Adding to the general sense of improvement, this episode reintroduced Wesley Wyndham-Pryce (Alexis Denisof), the snooty Watcher who took over from Giles in the third season of BtVS. While it's true Denisof's English accent rings a little false to English ears (it's good, but a little too mannered), as a character he's enormous fun. The way he was introduced as a 'rogue demon hunter', in town to capture a demon called Barney (Maury Sterling), was one of the funniest sequences Angel's delivered so far. Wesley in black bike leathers, trying to be cool and utterly failing in Angel's presence, just made me giggle more than I expected it to. Considering Angel's supposed to be the darker, edgier sibling of BtVS, it's worth noting that it only really seems to work when it's being more light-hearted and fun... with a dingier colour palette.

I also liked this week's villain, demon Barney; a black-marketeer with empathic powers, who spent half this episode as comic relief (a sort of Billy Crystal with wilting ears), only to reveal his true colours halfway through when he kidnapped clairvoyant Cordelia and tried to sell her at auction. Sterling was great in both guises, although I was a little disappointed his nice-guy persona was a façade and he didn't become part of the team. For awhile, I could really imagine Angel improving immeasurably if it became more of a crime-solving ensemble piece. Oh well, with bumbling Wesley around I can see Angel being a great deal more fun going forward, which is good enough...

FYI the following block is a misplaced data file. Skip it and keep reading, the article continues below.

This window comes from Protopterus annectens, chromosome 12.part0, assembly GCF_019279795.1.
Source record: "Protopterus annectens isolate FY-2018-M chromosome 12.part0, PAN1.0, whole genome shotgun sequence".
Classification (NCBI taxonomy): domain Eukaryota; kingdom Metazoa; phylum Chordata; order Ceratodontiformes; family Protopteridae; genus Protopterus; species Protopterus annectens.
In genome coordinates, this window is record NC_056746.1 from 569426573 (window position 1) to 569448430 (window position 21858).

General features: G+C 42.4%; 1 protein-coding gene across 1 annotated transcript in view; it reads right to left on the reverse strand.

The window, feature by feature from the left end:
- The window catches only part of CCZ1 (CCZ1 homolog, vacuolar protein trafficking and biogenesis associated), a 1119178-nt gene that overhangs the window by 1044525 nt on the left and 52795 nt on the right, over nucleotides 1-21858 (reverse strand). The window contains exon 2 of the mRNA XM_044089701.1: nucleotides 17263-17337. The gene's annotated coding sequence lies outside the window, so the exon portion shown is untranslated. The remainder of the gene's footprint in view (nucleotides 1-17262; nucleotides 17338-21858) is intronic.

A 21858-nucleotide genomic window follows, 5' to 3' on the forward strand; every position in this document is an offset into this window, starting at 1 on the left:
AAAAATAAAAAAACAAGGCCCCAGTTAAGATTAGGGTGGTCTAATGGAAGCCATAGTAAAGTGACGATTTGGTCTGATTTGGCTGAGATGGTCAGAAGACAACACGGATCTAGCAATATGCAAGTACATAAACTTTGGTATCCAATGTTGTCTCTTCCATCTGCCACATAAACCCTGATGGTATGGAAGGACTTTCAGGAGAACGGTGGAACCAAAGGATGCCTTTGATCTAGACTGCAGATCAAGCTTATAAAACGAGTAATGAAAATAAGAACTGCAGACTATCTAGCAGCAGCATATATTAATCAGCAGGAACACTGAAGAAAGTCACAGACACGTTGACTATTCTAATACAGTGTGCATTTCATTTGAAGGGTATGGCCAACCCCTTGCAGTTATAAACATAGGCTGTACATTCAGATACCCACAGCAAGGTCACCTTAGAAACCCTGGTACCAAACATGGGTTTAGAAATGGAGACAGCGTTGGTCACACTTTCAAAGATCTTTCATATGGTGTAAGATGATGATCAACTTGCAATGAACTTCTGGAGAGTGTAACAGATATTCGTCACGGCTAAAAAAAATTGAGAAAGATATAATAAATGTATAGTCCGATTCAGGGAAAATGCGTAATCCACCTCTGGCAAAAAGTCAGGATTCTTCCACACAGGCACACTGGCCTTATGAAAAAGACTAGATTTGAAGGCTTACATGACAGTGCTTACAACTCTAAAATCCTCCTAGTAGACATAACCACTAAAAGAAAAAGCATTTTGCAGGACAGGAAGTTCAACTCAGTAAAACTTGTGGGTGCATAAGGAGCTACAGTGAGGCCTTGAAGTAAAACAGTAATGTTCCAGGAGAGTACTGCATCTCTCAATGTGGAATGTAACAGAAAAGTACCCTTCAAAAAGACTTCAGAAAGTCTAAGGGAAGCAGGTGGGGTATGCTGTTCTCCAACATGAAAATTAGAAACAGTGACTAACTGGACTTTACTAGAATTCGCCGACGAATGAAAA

written by David Fury & Jeannine Renshaw | directed by James A. Contner | 14 December 1999